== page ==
Summoning a dragon in Mixed Reality using TypeScript and your voice
Published Jul 22 2021 03:38 PM 4,039 Views
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Dragons have been fascinating the world for centuries, we find them in the folklore of many cultures worldwide from Mesopotamian art and literature to nearly all Indo-European, Near Eastern, and of course the Chinese mythology. Wouldn't it be cool if we were able to (safely) summon our own dragon in the comfort of our home? Turns out it is possible and probably less complicated than you might think. In this article, we will discuss the high-level concepts and technologies needed and I will share a demo for you to try in your browser (best on mobile) or your Mixed Reality setup (Augmented/Virtual reality). 


If, like me, you tend to be a little impatient, you can start the free "Create and deploy a voice activated WebXR app with Babylon.js and Azure Cognitive ServicesLearn Module to learn how to create this application, or you can try the browser demo (click this link or scan the QR code below to open it on your phone) to get a feel of what you will be learning to make. (Hint: In the demo, after you summon your dragon, try telling the dragon to “go red” or “go blue” *wink wink*) If you are feeling adventurous, check out the source code of the demo. 


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XR Basics 

Let’s take a moment to talk about Extended Reality on the web. Mixed, Extended, or Cross Reality (often abbreviated XR) is a term referring to the use of Virtual Reality (VR) and/or Augmented Reality (AR). The term Virtual Reality probably reminds you of headsets that allow gamers to be fully immersed into the world of games such as Beat Saber (which I am personally a huge fan of).  

On the other hand, Augmented Reality is a technology you probably have seen or even used many times, especially from your mobile phone. You could have been reviewing a piece of furniture in your living room before ordering it online, playing the famous Pokémon Go mobile game, or even just applying TikTok/Snap/Instagram filters.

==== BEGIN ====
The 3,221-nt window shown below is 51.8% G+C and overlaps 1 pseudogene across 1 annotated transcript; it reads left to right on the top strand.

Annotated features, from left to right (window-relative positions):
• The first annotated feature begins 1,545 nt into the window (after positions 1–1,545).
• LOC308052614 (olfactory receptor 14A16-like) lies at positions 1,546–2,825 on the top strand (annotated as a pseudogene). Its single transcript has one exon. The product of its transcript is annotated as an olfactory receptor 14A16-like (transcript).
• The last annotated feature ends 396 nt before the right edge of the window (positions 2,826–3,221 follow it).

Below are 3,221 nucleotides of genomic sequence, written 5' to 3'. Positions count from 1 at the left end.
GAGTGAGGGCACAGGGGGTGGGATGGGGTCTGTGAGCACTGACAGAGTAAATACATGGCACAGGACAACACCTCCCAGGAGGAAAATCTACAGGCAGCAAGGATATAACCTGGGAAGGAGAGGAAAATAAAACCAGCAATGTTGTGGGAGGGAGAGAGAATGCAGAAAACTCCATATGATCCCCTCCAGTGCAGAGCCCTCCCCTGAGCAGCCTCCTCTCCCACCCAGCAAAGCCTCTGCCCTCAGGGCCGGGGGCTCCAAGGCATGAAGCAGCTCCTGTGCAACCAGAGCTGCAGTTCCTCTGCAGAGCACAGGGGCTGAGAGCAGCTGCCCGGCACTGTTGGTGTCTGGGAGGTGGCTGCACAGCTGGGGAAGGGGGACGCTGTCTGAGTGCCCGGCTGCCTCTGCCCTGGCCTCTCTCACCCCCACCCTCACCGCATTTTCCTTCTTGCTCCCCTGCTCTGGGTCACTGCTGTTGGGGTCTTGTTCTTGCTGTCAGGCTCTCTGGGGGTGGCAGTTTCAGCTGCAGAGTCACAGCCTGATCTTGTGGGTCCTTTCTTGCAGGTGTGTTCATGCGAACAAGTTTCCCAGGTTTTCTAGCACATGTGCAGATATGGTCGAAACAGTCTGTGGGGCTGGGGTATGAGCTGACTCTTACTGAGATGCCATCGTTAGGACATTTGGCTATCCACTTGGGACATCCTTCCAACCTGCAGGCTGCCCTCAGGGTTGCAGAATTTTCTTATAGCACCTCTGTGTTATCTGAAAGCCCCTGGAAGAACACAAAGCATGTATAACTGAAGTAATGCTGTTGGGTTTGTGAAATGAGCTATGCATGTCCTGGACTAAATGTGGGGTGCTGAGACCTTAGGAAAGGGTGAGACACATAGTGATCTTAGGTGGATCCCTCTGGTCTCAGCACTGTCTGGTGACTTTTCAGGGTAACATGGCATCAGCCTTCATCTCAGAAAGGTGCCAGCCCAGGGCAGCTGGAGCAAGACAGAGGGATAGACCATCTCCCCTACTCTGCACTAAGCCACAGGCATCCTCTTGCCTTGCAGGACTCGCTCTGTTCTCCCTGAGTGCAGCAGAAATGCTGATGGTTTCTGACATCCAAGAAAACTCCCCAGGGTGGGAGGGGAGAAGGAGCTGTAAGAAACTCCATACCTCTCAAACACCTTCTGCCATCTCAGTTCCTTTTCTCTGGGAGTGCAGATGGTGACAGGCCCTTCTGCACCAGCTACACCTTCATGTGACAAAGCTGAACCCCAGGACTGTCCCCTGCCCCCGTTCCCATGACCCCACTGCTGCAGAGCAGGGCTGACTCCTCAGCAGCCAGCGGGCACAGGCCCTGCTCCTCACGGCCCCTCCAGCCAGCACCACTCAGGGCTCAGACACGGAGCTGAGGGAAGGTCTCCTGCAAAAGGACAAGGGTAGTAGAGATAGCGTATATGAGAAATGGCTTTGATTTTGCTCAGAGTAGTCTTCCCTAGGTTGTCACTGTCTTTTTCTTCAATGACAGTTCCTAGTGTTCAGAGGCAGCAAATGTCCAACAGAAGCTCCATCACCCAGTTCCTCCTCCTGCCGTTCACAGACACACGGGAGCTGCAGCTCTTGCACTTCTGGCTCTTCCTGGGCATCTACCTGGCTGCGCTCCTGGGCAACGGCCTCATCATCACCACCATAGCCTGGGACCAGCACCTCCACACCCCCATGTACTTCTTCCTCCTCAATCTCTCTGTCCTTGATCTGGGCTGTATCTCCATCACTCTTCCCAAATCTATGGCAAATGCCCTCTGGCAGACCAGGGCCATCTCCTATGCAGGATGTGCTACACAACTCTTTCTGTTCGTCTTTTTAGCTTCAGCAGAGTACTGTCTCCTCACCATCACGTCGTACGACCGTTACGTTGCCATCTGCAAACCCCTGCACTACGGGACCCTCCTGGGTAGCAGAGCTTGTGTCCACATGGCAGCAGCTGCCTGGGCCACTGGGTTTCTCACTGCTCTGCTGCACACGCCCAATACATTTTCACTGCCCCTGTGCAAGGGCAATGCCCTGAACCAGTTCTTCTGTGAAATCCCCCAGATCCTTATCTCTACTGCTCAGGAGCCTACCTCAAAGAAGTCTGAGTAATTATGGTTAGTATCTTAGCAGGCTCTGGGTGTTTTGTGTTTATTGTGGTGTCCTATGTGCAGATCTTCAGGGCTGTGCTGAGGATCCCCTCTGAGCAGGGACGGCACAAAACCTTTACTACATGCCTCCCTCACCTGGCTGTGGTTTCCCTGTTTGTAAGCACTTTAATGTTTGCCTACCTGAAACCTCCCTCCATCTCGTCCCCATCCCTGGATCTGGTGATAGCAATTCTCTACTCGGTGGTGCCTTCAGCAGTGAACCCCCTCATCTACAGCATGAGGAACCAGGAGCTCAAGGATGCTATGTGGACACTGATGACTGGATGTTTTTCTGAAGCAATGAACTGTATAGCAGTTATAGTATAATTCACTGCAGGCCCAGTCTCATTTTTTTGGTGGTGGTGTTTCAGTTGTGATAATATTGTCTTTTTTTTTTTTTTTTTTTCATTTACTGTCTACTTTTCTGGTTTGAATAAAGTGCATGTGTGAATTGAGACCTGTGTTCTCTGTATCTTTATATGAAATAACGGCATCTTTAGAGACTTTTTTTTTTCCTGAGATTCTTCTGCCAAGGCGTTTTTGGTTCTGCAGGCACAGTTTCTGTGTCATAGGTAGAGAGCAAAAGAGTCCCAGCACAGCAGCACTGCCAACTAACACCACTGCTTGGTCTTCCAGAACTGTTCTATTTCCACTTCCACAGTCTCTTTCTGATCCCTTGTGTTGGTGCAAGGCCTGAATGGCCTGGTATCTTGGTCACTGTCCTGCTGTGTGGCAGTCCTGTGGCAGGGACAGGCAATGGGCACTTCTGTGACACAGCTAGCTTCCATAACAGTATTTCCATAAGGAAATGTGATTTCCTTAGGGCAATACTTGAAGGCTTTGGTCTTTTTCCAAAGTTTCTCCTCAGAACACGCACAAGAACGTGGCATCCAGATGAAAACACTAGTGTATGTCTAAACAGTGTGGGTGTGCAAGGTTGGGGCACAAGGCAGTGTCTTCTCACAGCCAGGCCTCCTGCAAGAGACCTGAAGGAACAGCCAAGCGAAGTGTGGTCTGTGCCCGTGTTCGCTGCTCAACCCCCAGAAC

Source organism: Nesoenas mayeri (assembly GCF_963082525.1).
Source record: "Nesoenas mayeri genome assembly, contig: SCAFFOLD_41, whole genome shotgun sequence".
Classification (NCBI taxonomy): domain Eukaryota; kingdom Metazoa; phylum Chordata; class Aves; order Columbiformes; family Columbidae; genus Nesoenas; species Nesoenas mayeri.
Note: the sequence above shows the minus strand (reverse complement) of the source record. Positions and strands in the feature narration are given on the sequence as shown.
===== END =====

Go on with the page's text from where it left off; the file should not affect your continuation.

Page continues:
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Learn Module

The Microsoft Learn Module I wrote walks you through a concrete example: creating and deploying a voice activated web based mixed reality app using a JavaScript library called Babylon.js and a speech-to-text cloud service provided by Azure. The theoretical use case explored in the Learn Module is showcasing the interactivity of a fictitious new amusement park attraction (which could potentially be real).  

In short, the module will teach you how to code a web app that will listen for a vocal command and render a virtual, animated dragon that will float in the space in front of you. Finally, you will learn how to easily deploy such an app to preview it from the web (no app installation needed) from your mobile phone, headset, or even your desktop/laptop browser (though losing the cool Augmented Reality effect). 

Tech Concepts 

To summon a virtual dragon we use four key technologies: Speech-to-text, WebXR, Babylon.js, and Azure Blob storage. 


Speech-to-text: the process of transcribing spoken audio to text.